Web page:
Java Fundamentals


Angie Jones

Angie Jones

Java Champion
Java Fundamentals

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The "Operators" Lesson is part of the full, Java Fundamentals course featured in this preview video. Here's what you'd learn in this lesson:

Angie discusses relational operators in Java, including > greater than, < less than, greater than or equal to >=, less than or equal to <=, equal to ==, and not equal to !=. The logical operators && AND, || OR, and ! NOT are also covered in this segment.


Transcript from the "Operators" Lesson

>> Okay, so we've been using a lot of conditions within our decision structures and with those, we're using expressions. So I wanted to quickly go over some relational operators. So these are the symbols that we've been using within our conditions. Java has six relational operators. So you can use greater than, less than, greater than or equal to, less than or equal to, equal to, and not equal to.

So the equal and the not equal, we haven't used their conditions yet. That equal operator, so this is the equality operator, you have to be very careful in Java. If you use a single equal sign, that is for assignment. So even if you said if this single equal sign that, what that's gonna do is assign that value to that other value and it'll be true, right?

And so you'll go inside of that condition all the time, you'll be scratching your brain, this doesn't equal this, why is it going inside of this if statement? It's because you just assigned something, right? So you have to use the double equal sign. That checks for equality, right.

Logical operators, so these are great. If you wanna combine two conditions into one, right? So there are three of these, one is the AND operator. This will look at two conditions to determine if, collectively, this whole thing is true. In order for it to be true, both of the conditions must be true.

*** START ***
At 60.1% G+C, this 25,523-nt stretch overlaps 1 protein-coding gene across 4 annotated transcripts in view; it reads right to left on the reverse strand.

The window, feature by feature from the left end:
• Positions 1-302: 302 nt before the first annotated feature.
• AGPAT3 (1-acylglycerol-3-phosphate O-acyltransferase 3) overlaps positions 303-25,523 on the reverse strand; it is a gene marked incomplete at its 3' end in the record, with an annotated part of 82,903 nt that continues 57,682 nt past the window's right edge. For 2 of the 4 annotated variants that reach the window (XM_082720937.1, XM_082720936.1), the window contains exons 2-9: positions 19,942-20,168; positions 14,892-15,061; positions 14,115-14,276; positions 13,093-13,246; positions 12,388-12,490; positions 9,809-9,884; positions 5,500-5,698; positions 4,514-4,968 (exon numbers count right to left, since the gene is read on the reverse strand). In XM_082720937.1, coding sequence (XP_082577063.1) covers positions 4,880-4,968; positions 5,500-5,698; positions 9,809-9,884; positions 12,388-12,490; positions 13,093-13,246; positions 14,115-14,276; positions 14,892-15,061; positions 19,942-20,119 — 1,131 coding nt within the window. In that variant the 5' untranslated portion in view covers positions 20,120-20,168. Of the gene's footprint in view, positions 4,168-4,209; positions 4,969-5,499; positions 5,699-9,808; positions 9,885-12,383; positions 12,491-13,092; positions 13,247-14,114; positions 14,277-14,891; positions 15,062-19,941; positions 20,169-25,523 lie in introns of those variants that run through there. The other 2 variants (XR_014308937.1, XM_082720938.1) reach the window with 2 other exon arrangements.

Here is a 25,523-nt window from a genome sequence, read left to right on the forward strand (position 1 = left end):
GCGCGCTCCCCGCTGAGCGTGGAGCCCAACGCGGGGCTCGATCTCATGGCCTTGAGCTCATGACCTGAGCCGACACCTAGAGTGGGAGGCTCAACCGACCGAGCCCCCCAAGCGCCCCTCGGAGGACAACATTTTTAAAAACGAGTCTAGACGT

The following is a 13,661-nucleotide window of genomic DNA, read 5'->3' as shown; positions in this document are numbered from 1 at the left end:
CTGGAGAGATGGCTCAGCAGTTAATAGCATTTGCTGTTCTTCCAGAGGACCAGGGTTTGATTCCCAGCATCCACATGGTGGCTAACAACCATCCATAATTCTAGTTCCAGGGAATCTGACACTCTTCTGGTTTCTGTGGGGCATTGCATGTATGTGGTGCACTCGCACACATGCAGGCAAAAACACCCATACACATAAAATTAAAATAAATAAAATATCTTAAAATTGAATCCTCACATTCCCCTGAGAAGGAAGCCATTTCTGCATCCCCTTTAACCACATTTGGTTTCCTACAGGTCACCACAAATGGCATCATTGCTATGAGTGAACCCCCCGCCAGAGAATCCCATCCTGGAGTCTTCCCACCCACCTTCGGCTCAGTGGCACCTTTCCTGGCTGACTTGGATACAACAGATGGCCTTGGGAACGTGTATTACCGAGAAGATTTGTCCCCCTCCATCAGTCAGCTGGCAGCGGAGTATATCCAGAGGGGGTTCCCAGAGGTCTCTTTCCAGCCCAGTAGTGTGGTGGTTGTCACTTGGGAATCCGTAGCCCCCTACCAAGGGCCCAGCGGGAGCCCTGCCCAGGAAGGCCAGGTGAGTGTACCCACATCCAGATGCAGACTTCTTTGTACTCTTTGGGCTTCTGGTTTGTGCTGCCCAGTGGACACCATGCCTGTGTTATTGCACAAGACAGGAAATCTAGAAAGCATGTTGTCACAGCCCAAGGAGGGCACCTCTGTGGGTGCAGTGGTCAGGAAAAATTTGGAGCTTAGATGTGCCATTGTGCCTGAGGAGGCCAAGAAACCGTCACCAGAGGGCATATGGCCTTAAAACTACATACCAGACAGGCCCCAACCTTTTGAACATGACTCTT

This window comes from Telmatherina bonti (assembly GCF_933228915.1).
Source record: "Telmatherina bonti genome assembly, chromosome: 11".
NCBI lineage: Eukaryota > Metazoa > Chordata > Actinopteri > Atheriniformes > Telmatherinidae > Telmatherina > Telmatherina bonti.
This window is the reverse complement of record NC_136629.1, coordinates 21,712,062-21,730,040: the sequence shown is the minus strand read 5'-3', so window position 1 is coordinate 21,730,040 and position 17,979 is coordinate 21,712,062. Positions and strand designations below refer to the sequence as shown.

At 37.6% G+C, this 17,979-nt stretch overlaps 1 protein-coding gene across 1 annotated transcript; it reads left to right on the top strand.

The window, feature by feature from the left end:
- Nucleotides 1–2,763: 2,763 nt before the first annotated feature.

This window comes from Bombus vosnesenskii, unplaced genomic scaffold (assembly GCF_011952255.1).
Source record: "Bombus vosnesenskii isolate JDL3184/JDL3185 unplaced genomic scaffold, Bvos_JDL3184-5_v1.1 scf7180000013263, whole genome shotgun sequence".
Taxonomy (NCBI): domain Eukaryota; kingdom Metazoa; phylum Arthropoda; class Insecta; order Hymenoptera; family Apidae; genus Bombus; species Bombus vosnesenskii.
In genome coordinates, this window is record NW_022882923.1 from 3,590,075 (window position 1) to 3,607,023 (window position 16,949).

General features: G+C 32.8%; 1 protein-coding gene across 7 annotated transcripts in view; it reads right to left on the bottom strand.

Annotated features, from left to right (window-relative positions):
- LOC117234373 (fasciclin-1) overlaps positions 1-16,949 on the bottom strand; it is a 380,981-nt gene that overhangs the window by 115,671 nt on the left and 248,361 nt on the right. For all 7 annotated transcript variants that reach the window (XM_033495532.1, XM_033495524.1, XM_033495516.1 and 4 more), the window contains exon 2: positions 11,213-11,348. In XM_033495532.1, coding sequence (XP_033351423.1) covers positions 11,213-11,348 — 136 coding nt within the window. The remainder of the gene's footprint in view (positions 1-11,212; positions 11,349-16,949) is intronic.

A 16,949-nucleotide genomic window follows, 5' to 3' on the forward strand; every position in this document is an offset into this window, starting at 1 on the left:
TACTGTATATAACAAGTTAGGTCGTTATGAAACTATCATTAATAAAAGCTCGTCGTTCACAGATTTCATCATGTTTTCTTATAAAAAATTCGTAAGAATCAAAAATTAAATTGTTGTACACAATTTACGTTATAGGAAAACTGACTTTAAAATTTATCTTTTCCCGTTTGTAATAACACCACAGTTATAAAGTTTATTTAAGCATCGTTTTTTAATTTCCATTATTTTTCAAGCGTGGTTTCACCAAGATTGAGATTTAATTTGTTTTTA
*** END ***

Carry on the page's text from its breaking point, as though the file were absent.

So in this example, it says, is 1 less than or equal to 2? That's true. And is 4 not equal to 5? Also true, they both need to be true. If the first one was false, it would not evaluate the second one because there's no need. It won't result to true because they both have to be true.

So that's called short circuiting. In the second one we have OR. This is two pipes. At least one condition must be true in order for this to be true. So in the example we have is 3 equal to 4, that's false. But only one needs to be true, so it is gonna check the second one.

Is 2 equal to 2, that's true. Only one needs to be true, this whole thing is true, all right? If the first one was true, it would not evaluate the second one because we only need one to be true. And then the last one is not. This one is going to take whatever the value of the condition is and negate it.

So in our example it says there's 2 equals 3, that's false, but we have a not so the whole condition becomes true. Okay, questions on logical operators. So, remember we looked at the nested IF statements and we did, if salary is greater than or equal to requireSalary, then we went in we asked another question if the years is greater than or equal to requireYearsEmployed.

We could simplify this by using the compound conditions and use a logical operator instead. So, for example, we can say if the salary is >= the requiredSalary && the years are >= the required loan. So we're putting both of those conditions into one, okay? When I said about the short circuit, so notice the sentence that I have on the else, sorry, you do not qualify.

I can't tell you whether you don't qualify because you didn't meet the salary expectations or because of the require years. I don't know which one of those failed, right? So if it failed on the first one, it would have just went right into the else, and not even looked at the years.

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